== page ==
On September 5, 2017, the securities industry implemented a shortened standard settlement cycle for securities transactions from three business days (“T+3”) to two business days (“T+2”). On March 22, 2017, the Securities and Exchange Commission (the “SEC”) had adopted an amendment to Rule 15c6-1(a) of the Securities and Exchange Act of 1934 that shortened the time period – from T+3 to T+2 – between the date of a contract for the purchase or sale of securities (other than certain exempt securities) and the date of payment of funds and delivery of the securities. As a result, under the new settlement cycle, if an issuer enters into a contract for the sale of common stock during the trading day on Monday, the transaction would settle on Wednesday.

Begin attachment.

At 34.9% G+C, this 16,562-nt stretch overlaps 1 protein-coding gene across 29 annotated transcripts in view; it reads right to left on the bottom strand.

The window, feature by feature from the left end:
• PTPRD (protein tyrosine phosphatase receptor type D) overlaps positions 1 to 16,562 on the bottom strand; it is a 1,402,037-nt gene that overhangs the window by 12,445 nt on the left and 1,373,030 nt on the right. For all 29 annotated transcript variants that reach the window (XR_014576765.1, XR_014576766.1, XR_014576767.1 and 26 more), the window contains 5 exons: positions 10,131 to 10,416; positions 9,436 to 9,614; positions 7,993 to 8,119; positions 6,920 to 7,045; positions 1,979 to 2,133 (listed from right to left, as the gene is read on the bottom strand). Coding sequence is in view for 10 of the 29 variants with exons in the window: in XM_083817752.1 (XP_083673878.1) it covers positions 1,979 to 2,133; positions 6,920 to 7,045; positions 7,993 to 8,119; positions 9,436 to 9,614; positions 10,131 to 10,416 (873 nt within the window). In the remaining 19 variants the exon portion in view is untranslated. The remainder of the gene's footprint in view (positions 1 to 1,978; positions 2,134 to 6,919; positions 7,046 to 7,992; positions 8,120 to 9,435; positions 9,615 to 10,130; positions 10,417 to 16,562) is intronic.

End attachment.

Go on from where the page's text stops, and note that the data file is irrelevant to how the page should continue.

The SEC adopted this amendment to (1) reduce the number of unsettled trades and the inherent market and liquidity risk in the settlement process and (2) increase the efficiency of capital market transactions.

Though the default rule is now T+2, parties to a contract for the purchase and sale of securities may expressly agree at the time of the transaction to a shorter or longer time period between the date of the contract and settlement.

Issuers, underwriters and their counsel should keep this new shortened standard settlement cycle in mind when drafting underwriting agreements and planning for closings as the parties are now operating under a condensed timeframe to prepare for, coordinate and execute closing with the issuer’s transfer agent and auditors. Our early experience is that issuers and underwriters are utilizing the shortened standard settlement cycle.